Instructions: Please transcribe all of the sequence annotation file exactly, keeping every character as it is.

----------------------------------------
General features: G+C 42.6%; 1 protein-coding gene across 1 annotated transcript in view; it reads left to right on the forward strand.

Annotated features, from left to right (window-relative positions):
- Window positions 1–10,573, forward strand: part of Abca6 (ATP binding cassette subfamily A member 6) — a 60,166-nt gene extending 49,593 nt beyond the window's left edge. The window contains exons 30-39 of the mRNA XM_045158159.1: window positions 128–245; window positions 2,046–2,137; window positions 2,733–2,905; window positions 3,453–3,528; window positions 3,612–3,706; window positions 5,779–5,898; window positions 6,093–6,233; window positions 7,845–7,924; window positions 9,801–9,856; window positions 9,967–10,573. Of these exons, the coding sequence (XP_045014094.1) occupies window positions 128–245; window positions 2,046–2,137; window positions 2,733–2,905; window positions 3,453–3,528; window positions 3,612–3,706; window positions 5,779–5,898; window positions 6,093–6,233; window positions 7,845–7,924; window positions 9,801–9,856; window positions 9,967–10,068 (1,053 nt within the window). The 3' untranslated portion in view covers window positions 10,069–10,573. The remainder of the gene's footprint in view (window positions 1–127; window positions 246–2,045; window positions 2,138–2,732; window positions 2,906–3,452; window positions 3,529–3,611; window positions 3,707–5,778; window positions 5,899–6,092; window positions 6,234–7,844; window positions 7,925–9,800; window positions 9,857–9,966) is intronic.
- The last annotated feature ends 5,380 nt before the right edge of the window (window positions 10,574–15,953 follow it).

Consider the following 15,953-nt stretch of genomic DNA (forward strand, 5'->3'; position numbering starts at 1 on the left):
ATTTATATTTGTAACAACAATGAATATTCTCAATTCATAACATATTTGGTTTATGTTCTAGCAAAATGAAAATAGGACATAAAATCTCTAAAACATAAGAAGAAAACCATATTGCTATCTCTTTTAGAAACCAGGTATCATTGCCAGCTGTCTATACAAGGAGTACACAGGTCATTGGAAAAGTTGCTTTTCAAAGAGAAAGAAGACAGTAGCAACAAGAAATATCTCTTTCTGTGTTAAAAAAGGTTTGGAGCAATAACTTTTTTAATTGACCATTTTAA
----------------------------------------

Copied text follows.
General features: G+C 42.6%; 1 protein-coding gene across 1 annotated transcript in view; it reads left to right on the forward strand.

Annotated features, from left to right (window-relative positions):
- Window positions 1–10,573, forward strand: part of Abca6 (ATP binding cassette subfamily A member 6) — a 60,166-nt gene extending 49,593 nt beyond the window's left edge. The window contains exons 30-39 of the mRNA XM_045158159.1: window positions 128–245; window positions 2,046–2,137; window positions 2,733–2,905; window positions 3,453–3,528; window positions 3,612–3,706; window positions 5,779–5,898; window positions 6,093–6,233; window positions 7,845–7,924; window positions 9,801–9,856; window positions 9,967–10,573. Of these exons, the coding sequence (XP_045014094.1) occupies window positions 128–245; window positions 2,046–2,137; window positions 2,733–2,905; window positions 3,453–3,528; window positions 3,612–3,706; window positions 5,779–5,898; window positions 6,093–6,233; window positions 7,845–7,924; window positions 9,801–9,856; window positions 9,967–10,068 (1,053 nt within the window). The 3' untranslated portion in view covers window positions 10,069–10,573. The remainder of the gene's footprint in view (window positions 1–127; window positions 246–2,045; window positions 2,138–2,732; window positions 2,906–3,452; window positions 3,529–3,611; window positions 3,707–5,778; window positions 5,899–6,092; window positions 6,234–7,844; window positions 7,925–9,800; window positions 9,857–9,966) is intronic.
- The last annotated feature ends 5,380 nt before the right edge of the window (window positions 10,574–15,953 follow it).

Consider the following 15,953-nt stretch of genomic DNA (forward strand, 5'->3'; position numbering starts at 1 on the left):
ATTTATATTTGTAACAACAATGAATATTCTCAATTCATAACATATTTGGTTTATGTTCTAGCAAAATGAAAATAGGACATAAAATCTCTAAAACATAAGAAGAAAACCATATTGCTATCTCTTTTAGAAACCAGGTATCATTGCCAGCTGTCTATACAAGGAGTACACAGGTCATTGGAAAAGTTGCTTTTCAAAGAGAAAGAAGACAGTAGCAACAAGAAATATCTCTTTCTGTGTTAAAAAAGGTTTGGAGCAATAACTTTTTTAATTGACCATTTTAA